Category: Get Active

Follow me on a road trip in Ontario including canoe camping and stops in Killarney, Halliburton, Niagara Falls and of course Toronto!

I have fallen head over heels for Canada one the first day of my first big solo backpacking adventure in 2012. Back then it was British Columbia and Alberta that stole my heart – Vancouver, the Rockies, Tweedsmuir Provincial Park. Four years later I was set on a road trip in Ontario. I wanted to see Toronto and the Niagara Falls, but also get off the beaten path and into the forest, and finally try canoe camping. In these two weeks I saw enough to fill many notebooks and memory cards – and make a little video!
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For one sunny weekend in September I found myself in the wilderness of Ontario, fulfilling one of my biggest dreams: canoe camping in Canada.


Did you hear that noise?

No one answers. Obviously. I’m alone in my tent in the middle of Killarney Provincial Park. My tent is the only one on the little clearing in the forest. I was the only one who could have heard the noise. – There it was again. A quick and scratchy sound right next to my head. I open my eyes. It’s light out, but the sun hasn’t risen yet. There is no rain sheet covering my tent, so I can see the treetops high above me. The scratching is back. I realise it is actually not all that close, but rather a bit higher up in the tree next to my tent. It is coming closer. Something is moving down the trunk. I sit up and suddenly everything goes super quickly. Alarmed by the movement in the bright red spaceship-like structure there on the floor, the black squirrel raced down the tree, zoomed past the tent and disappeared in the leaves across the clearing. Had I really just been woken up by a squirrel? Just in time for sunrise? Or was this a dream?

Far off from that – I found myself in the wilderness of Ontario for a weekend by the lake – canoe camping in Canada.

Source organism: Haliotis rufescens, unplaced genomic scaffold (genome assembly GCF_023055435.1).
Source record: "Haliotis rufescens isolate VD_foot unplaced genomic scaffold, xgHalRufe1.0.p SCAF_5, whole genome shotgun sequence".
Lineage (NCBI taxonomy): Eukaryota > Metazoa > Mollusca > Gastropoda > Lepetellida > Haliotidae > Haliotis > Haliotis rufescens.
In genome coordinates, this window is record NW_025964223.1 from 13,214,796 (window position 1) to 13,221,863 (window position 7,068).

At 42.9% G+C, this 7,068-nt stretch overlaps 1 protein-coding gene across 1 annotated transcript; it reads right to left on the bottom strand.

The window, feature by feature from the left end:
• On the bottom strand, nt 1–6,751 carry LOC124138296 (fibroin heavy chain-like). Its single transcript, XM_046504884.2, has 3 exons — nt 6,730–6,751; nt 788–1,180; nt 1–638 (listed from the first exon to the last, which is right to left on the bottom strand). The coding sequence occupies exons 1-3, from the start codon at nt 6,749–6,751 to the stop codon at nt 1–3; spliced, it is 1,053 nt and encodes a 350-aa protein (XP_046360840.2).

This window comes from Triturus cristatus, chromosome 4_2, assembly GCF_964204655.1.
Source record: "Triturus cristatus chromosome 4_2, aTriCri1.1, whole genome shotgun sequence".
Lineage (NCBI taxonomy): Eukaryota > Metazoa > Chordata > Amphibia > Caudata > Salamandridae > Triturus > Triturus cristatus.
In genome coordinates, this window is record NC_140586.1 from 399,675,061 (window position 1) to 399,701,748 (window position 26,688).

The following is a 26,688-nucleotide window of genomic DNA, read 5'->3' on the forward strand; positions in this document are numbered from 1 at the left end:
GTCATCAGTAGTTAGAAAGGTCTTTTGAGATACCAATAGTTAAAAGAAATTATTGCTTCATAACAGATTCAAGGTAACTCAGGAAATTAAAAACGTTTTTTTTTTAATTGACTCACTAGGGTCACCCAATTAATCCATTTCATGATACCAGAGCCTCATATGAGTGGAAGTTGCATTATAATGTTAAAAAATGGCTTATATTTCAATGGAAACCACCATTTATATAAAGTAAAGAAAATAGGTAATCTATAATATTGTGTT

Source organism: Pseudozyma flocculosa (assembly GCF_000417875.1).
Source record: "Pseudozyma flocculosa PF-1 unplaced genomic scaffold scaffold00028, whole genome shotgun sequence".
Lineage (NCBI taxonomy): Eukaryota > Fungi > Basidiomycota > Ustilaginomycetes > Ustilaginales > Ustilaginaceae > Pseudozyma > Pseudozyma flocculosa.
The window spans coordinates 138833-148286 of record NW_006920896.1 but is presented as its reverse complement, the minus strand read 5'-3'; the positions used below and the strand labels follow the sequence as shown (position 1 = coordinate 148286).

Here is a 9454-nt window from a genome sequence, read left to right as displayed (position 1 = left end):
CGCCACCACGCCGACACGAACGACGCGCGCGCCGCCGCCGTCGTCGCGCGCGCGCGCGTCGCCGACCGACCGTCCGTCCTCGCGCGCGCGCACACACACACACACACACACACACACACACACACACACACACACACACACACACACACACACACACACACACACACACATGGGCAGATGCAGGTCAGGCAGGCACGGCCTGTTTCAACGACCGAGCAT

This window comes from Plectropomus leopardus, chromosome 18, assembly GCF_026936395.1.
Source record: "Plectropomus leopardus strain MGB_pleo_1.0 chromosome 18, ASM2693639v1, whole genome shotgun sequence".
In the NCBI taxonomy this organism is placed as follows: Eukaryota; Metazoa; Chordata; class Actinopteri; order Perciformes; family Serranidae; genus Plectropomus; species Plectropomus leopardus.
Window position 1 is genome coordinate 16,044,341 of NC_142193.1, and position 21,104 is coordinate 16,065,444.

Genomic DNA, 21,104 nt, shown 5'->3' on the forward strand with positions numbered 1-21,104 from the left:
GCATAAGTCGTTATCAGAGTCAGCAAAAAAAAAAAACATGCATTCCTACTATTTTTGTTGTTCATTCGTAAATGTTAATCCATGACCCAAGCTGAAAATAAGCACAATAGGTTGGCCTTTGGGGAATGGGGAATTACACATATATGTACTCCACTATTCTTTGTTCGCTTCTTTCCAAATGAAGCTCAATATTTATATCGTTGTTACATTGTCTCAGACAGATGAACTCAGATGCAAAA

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In Glasgow there is no need to go far to get outside - the Seven Lochs Wetland Park is a perfect day trip location and conveniently accessible by train!

What does a city need for you to consider moving there? What are the non-negotiable characteristics you could not live without? Maybe you need a thriving arts culture, great arthouse cinemas, versatile theatres, well-curated museums as well as contemporary gallery spaces; or are you looking for an energetic entrepreneurial atmosphere, loads of co-working spaces, start-up initiatives and project hatcheries? People are important too – who would want to live in a city with grumpy locals where it is hard to meet new people, or a place where everybody works so much to afford life there that there is hardly any time to enjoy said life to its fullest.

All these things are important to me, but when it comes to the most basic requirement a city must fulfil in order for me to feel at home, is its landscape. I recently went to Toronto and realised something about the city which was probably the same cause why I never fully adapted to life in Berlin – it is more or less entirely flat. I asked myself, where have all the mountains gone?
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While the castles are pretty, I feel for a very different attraction of the Royal Deeside: the beautiful trails of the Muir of Dinnet Nature Reserve.

I have just returned from a road trip round Scotland with my mum exploring a part of this country that neither her nor me have ever seen before. This means discovering a completely different side than what you might recognise from the Highlands and the isles. Our road trip was leading us to Aberdeenshire, the northeastern part of Scotland that is particularly famous for its castles, the whiskies of the Speyside, the abundance of farming and fresh produce, and the most gorgeous beaches. Our first destination was Royal Deeside, the valley along the River Dee in the eastern part of Cairngorms National Park. 
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A Quick Guide to Oban, Scotland | View from McCaig's Tower

Recently Scotland has been blessed with gorgeous sunshine and at times even summer like temperatures – at least if you’re Scottish and anything above the 19 Celsius line is ‘summer’ and calls for shorts and t-shirts. One of these summery weekends in May, my partner and I set out to the west coast of Scotland – our home for the weekend: Oban.

Oban is a small town and a little out of the way for most Scotland-travellers, as it is not located along the popular route between Glasgow, Fort William and Loch Ness. And yet it is one of Scotland’s most famous towns, not only the Seafood Capital of Scotlan‘ but also the Gateway to the Isles with ferries leaving for the Inner and Southern Hebrides like Mull, Islay or Jura.

Sadly, we could only stay for one night before duty called again in Glasgow, so we rented a car and left for our adventure early on a Saturday morning. Read on for my quick guide to Oban and a one-minute travel guide vlog with seven things to do in Oban.
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